Even If Sandra Bland and Kimberlee Randall-King Committed Suicide, Racism Killed Them

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635726443366152233-Bland-03The New York Times’ Charles Blow wrote eloquently about the alleged suicides of Sandra Bland and Kindra Darnell Chapman. Bland allegedly took her own life on July 13 following three days of detainment in a Waller County, Texas jail.

On the following day, Alabama prison authorities reported that Chapman “used a bed sheet to hang herself.”

Blow, like many, questioned if these deaths were self-inflicted or “something sinister.” Waller County District Attorney Elton Mathis recently announced Bland’s death is now being investigated as a murder.

Until I spoke with attorney J. Justin Meehan, I too, had trouble comprehending that Black suicide is the sinister product of racism.

Meehan represents the family of Kimberlee Randall-King, a 21-year-old Black mother of two who was arrested in Pagedale, Mo., less than twenty minutes away from Ferguson, in September of 2014. Booking officers classified her as “hysterical” and intensely distraught about the possibility of losing her children and employment. Facing the prospect of being caged and stripped of motherhood, she correctly forecasted what would happen once she was jailed. “I’m gonna die if I go back there,” she said.

Surveillance video shows Randall-King alone using a shirt to self-asphyxiate. She died less than two hours from the time of her arrest.

During last week’s speech to the 106th NAACP National Convention, President Barack Obama reiterated that, “African Americans are more likely to be arrested” than other races.

In tabulating the expense of this confinement, the president remembered Black children, saying, “Around one in nine African American kids has a parent in prison.”

Apparently, the thought of her children being in that number was insufferable for Randall-King.

This is the context of Bland’s declaration that, “Being a Black person… is very, very hard.”

Attorney Meehan asserts that the unnecessary and premeditated indignities of racism are designed not only to abolish pride, but our very will to live.

Three years of confinement permanently damaged Kalief Browder. He committed suicide in June of this year, but suffered through years of mental illness and several earlier attempts to end his own life.

Jennifer Gonnerman reports, “In February, 2012, he ripped his bedsheet into strips, tied them together to create a noose, and tried to hang himself from the light fixture.”

More than a thousand days on Rikers Island – including two years of solitary confinement – permanently impaired Browder’s well-being.

As a civilian and months before her lethal encounter with Waller County enforcement officers, Bland had the courage to confess that she “was real stressed out,” “depressed,” and suffering from “post traumatic stress disorder.”

Third generation physician and psychiatrist Dr. Frances Cress Welsing submits that this is common. Her scientific conclusion is that, “Black people do not qualify for mental health under the system of racism.” We cannot experience sanity in a white supremacist environment that constantly devalues Black life, encourages and celebrates our demise.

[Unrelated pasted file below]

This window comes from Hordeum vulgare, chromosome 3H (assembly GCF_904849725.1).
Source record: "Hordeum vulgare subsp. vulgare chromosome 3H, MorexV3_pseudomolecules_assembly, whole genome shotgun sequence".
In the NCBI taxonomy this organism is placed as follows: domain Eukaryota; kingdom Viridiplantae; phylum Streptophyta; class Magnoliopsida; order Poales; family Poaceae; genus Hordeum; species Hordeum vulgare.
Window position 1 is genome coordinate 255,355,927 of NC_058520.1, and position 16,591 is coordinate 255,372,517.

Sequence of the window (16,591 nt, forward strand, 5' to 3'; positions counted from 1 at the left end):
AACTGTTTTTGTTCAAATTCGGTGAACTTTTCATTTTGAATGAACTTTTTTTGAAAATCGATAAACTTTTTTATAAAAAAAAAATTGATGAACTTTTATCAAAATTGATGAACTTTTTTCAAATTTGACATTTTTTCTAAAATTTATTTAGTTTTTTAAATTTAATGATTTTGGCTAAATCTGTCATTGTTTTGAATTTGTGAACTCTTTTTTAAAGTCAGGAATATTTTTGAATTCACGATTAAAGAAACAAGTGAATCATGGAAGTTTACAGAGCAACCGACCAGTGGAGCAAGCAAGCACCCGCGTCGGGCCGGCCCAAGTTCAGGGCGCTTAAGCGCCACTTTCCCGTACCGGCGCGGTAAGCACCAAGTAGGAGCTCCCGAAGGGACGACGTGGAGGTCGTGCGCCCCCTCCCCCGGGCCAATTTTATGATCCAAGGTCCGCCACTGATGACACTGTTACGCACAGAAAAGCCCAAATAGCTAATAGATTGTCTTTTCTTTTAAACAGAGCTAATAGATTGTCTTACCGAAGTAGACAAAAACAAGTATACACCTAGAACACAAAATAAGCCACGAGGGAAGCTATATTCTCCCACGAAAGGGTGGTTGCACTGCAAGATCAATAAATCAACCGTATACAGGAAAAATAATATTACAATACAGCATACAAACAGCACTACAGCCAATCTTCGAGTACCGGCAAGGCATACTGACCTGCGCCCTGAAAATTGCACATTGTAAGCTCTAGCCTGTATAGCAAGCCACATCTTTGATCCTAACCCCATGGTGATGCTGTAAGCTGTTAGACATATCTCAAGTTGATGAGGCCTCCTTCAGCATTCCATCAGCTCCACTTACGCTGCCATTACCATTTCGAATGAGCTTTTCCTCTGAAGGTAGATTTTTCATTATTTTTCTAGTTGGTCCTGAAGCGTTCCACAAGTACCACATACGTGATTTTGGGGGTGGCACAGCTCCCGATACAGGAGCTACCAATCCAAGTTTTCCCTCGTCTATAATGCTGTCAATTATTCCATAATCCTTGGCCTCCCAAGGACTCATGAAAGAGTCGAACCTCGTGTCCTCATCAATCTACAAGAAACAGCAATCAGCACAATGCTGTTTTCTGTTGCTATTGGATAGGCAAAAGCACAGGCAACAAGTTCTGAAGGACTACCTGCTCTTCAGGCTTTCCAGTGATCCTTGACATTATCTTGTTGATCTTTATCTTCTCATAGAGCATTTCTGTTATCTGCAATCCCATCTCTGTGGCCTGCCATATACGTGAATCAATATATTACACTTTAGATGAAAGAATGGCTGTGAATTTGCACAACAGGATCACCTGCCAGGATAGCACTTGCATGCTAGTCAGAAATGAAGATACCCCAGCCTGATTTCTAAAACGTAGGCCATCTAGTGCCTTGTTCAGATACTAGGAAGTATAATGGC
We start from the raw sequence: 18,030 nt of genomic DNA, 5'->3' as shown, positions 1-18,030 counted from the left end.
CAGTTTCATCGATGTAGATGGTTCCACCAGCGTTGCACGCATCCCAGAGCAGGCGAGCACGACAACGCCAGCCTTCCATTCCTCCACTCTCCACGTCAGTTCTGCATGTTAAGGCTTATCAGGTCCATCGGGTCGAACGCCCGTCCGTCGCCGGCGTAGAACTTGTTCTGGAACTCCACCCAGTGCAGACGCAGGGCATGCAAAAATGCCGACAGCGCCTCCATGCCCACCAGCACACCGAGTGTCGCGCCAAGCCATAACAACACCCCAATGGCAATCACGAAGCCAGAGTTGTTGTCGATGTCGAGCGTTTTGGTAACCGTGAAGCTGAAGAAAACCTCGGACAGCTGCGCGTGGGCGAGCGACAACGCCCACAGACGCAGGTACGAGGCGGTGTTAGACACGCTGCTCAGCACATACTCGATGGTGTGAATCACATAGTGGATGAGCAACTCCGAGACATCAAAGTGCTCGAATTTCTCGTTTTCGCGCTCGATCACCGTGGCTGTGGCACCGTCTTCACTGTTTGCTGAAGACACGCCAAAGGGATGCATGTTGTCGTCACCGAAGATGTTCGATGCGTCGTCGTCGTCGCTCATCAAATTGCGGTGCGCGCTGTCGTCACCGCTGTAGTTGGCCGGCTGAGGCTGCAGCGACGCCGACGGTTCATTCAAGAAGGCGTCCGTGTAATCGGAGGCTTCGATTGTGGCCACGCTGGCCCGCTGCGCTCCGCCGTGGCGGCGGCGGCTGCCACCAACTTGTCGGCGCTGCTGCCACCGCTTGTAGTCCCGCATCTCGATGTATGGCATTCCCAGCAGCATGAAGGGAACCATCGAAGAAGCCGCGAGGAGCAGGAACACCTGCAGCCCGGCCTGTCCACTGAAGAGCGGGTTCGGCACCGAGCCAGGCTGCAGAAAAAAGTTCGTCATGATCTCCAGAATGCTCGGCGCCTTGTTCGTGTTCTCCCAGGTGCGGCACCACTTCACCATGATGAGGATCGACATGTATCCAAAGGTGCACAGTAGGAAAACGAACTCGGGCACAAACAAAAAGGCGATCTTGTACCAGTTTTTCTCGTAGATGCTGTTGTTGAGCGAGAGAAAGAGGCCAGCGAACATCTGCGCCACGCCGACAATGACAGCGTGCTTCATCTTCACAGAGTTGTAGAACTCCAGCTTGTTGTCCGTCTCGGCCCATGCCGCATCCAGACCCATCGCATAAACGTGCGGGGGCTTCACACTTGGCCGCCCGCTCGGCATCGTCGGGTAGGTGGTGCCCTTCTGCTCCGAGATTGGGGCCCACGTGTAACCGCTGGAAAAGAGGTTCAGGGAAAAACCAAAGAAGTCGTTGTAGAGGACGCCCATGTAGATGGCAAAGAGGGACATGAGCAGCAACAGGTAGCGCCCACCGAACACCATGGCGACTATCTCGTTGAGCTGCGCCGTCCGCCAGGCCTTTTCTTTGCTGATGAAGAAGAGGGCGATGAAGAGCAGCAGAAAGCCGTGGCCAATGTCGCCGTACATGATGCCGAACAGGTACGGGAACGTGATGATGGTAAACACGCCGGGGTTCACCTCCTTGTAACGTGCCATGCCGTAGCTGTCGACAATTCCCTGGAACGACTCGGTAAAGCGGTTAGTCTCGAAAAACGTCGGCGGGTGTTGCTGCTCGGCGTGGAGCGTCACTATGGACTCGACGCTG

This is precisely what motivated Karyn Washington to craft ForBrownGirls; a site “to celebrate the beauty of Black women whotumblr_inline_n3slq8Cqvh1rq1pev [because of racism] don’t always feel the love out here.”

Sadly, Washington took her own life in the summer of 2014. It isn’t always Dylann Roof or hooded Klansmen, but the daily debilitation of racism that perpetually assails Black mental health.

The Director of the Center for Mental Health Disparities at the University of Louisville, Monnica Williams, classifies this as “race based trauma.” Being hounded by enforcement officers or subjected to relentless footage of mauled and murdered Black people can have dire health consequences for people with melanin.

Attorney Meehan describes the taxation of racism as a “weight thrown over [Black people] designed specifically for hauling in people of color and disenfranchising them,” designed specifically to overwhelm Black mothers like Kimberlee Randall-King.

Echoing the sentiments of Dr. Welsing, Meehan articulates how incarceration and the removal of #BlackSelfRespect can induce self-destructive behaviors.

“There are people who have pride in this world, and when you strip them of everything that you told them would cloak them from fear and from being flushed down the toilet and they see it means nothing primarily because of the color of their skin, what’s the sense in going on? How can you live? How can you get ahead? How can you go on?”

Many behind bars do not go on. Suicide is the leading cause of death in jails. As the prison population is intentionally, excessively Black, the mental health of the incarcerated must be of monumental importance to Black people.

Hopefully, accurate conclusions are forthcoming in the cases of Bland, Chapman and Randall-King. The incendiary footage of Bland’s detainment warrants sustained, precise scrutiny. But even if it’s determined that these Black daughters ended their own lives, white supremacy is culpable. Their deaths indict a deliberately racist environment as intolerable.

Gus T. Renegade is the host of The C.O.W.S. Talk Radio – a platform designed to dissect and counter Racism. He has interviewed and researched authors, filmmakers and scholars from around the globe.

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